Bri’s Duke 1/2 Ironman Race Report 2005

Let’s do it again!

So after last years attempt at the Duke Liver Center half ironman, I was pretty convinced I didn’t really want to do the long stuff. I managed to hurt my right quad bad enough that I wasn’t able to run for over a month. But, like any typical competitive person, I wanted another shot at the race. I knew I could do better. I planned on putting in better training and being more prepared for it the second time around.

My training leading up to the race went great. No hurricanes this season to mess up key weekends, good training partners, and a great schedule all helped me to get into solid shape. I was doing longer rides very comfortably. My run felt great. My swim was stronger. I was nervous (it is a long race – anything can happen!) but I was also looking forward to it.

Lets put those bikes back together

This year Marty and I decided to fly up to Raleigh as opposed to driving like last year. This saved us a ton of time and probably with gas right now, didn’t really cost much more. We got luckly at the airport and tipped the skycap $20 and he checked our bikes curbside. Sweet! Our flight got into Raleigh at 9:55 pm and my mom (who flew up earlier in the day) and my sister Shana, picked us up. We headed back to Shana’s townhouse and got a great night sleep.

Up the next morning and Marty and I decided to go ahead and get the chore over with – time to put our bikes back together. I’m pretty bad at mechanical issues on the bike, for example, it takes me no less than ˝ an hour to change a flat tire. But for some reason I’m a pro at getting my bike back together. I shouldn’t pat myself on the back too much because I don’t really think its that complicated. Anyways, no problems on my end, but Marty was having some major shifting issues he thought he could fix with superglue.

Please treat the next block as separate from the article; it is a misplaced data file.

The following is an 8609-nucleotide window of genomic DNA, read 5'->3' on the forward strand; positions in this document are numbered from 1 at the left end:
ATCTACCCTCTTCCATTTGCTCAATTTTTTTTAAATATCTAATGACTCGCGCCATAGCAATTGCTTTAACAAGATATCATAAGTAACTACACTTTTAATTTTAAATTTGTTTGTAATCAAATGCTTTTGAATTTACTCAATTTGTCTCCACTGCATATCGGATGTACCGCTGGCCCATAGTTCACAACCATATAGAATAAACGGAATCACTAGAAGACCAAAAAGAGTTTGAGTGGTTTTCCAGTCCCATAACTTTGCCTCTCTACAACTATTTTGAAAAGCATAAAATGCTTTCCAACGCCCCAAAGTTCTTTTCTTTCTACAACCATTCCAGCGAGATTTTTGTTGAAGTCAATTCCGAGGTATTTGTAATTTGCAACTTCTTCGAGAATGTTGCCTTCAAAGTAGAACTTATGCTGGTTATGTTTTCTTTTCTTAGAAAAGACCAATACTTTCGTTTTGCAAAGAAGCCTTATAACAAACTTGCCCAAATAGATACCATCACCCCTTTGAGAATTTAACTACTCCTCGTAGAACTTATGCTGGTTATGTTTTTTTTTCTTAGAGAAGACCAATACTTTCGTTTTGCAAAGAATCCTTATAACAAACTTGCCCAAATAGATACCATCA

We hooked up with Marty’s pal Bill, and went to get our race packets and essentials items we would need for the race. $100 (!) later we were set.

We relaxed the rest of the afternoon, got all of our crap together for the morning and then had some pizza for dinner. It was at this point, after getting 4 bottles mixed with the right consistency of powders and water, all my gel packs together and all the clothes I needed that I realized this sport just has too much ‘stuff’ to worry about. Oh how I wished it was 5K road race.

Butt-crack O’Dawn

We had three alarms set for the morning at 4:15 and none of them went off. Very weird. Luckily, I happened to wake up just a couple of minutes later. We wanted to get to the site early so the bike mechanics could hopefully fix Marty’s bike. At the present time, he was only able to get into two gears. Not exactly ideal on this hilly course.

When we got to the site I noticed two things right away. There were bugs everywhere. Not biting bugs, but these little mothy bugs that are attracted to light. Since they had huge spotlights everywhere, the bugs were, consequently, everywhere. The other thing was the wind! Hurricane Ophelia, spinning off the coast, obviously want to make her presence known. It was also cool out (by my standards, anyways) and it felt great. I had a lot of extra time to wander around after I set my stuff up. We got to the site at 5:30 and my wave wasn’t going to go off until 7:25. It turned out I didn’t start until close to 8:00 as they were having trouble securing the buoys with the windy conditions.

The Swim: Big swells, with chop – are you sure we’re in a lake?

The water temperature was 81, so once again, it wasn’t wetsuit legal. Marty started off in the first wave and 25 minutes later I was off. Just like last year I couldn’t even see Marty close to shore before I went off – I guess it was going to be another long swim. I didn’t mind it being long except for the fact that I really wanted a faster time than last year. So the horn blows and I’m off! A few girls blasted out and I got into a good rhythm, cresting waves, riding down the backside and trying to site the buoys. It really felt like an ocean swim with the swell. Going out was pretty difficult but I really felt strong and was pulling hard. It wasn’t long before I was catching the 44 and over guys who started 5 minutes in front of my group. I got to the first turn buoy and caught my first green cap, who started 10 minutes in front of us. Obviously, swimming was not his strong suit. Nor was turning, because he wasn’t and I was on his outside. So I went ahead and cut to the buoy…little did I know that my next stroke was going to send my very sharp elbow right in to this poor guys face. My elbow hurt for a couple minutes after that so I can only imagine what his face felt like! I saw out of the corner of my eyes on one of my breaths him holding his face and treading water. I’m so sorry Mr. GreenCapMan.